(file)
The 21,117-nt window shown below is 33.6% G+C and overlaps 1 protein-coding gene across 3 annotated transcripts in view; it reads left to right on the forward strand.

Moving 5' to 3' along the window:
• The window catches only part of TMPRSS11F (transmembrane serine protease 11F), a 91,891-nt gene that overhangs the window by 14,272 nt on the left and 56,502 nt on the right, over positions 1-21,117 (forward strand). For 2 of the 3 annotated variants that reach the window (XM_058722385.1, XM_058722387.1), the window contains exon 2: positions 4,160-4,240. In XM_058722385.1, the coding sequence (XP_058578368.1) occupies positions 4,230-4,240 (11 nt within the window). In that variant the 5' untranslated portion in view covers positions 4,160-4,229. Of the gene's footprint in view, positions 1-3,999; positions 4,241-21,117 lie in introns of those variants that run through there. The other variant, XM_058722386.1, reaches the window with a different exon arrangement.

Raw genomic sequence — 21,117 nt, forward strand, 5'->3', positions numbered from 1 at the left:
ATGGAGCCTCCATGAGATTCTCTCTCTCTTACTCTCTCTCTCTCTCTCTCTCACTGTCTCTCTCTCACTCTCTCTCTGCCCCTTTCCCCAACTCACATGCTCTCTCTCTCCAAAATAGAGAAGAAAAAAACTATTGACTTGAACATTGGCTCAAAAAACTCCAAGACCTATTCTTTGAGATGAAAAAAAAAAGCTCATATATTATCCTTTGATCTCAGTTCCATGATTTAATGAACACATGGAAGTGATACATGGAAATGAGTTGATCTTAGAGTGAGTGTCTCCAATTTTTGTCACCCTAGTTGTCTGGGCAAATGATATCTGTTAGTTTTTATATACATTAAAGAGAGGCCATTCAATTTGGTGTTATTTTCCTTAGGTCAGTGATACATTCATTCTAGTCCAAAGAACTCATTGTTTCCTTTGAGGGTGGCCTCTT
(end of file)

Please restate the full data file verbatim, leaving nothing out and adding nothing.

The 21,117-nt window shown below is 33.6% G+C and overlaps 1 protein-coding gene across 3 annotated transcripts in view; it reads left to right on the forward strand.

Moving 5' to 3' along the window:
• The window catches only part of TMPRSS11F (transmembrane serine protease 11F), a 91,891-nt gene that overhangs the window by 14,272 nt on the left and 56,502 nt on the right, over positions 1-21,117 (forward strand). For 2 of the 3 annotated variants that reach the window (XM_058722385.1, XM_058722387.1), the window contains exon 2: positions 4,160-4,240. In XM_058722385.1, the coding sequence (XP_058578368.1) occupies positions 4,230-4,240 (11 nt within the window). In that variant the 5' untranslated portion in view covers positions 4,160-4,229. Of the gene's footprint in view, positions 1-3,999; positions 4,241-21,117 lie in introns of those variants that run through there. The other variant, XM_058722386.1, reaches the window with a different exon arrangement.

Raw genomic sequence — 21,117 nt, forward strand, 5'->3', positions numbered from 1 at the left:
ATGGAGCCTCCATGAGATTCTCTCTCTCTTACTCTCTCTCTCTCTCTCTCTCACTGTCTCTCTCTCACTCTCTCTCTGCCCCTTTCCCCAACTCACATGCTCTCTCTCTCCAAAATAGAGAAGAAAAAAACTATTGACTTGAACATTGGCTCAAAAAACTCCAAGACCTATTCTTTGAGATGAAAAAAAAAAGCTCATATATTATCCTTTGATCTCAGTTCCATGATTTAATGAACACATGGAAGTGATACATGGAAATGAGTTGATCTTAGAGTGAGTGTCTCCAATTTTTGTCACCCTAGTTGTCTGGGCAAATGATATCTGTTAGTTTTTATATACATTAAAGAGAGGCCATTCAATTTGGTGTTATTTTCCTTAGGTCAGTGATACATTCATTCTAGTCCAAAGAACTCATTGTTTCCTTTGAGGGTGGCCTCTT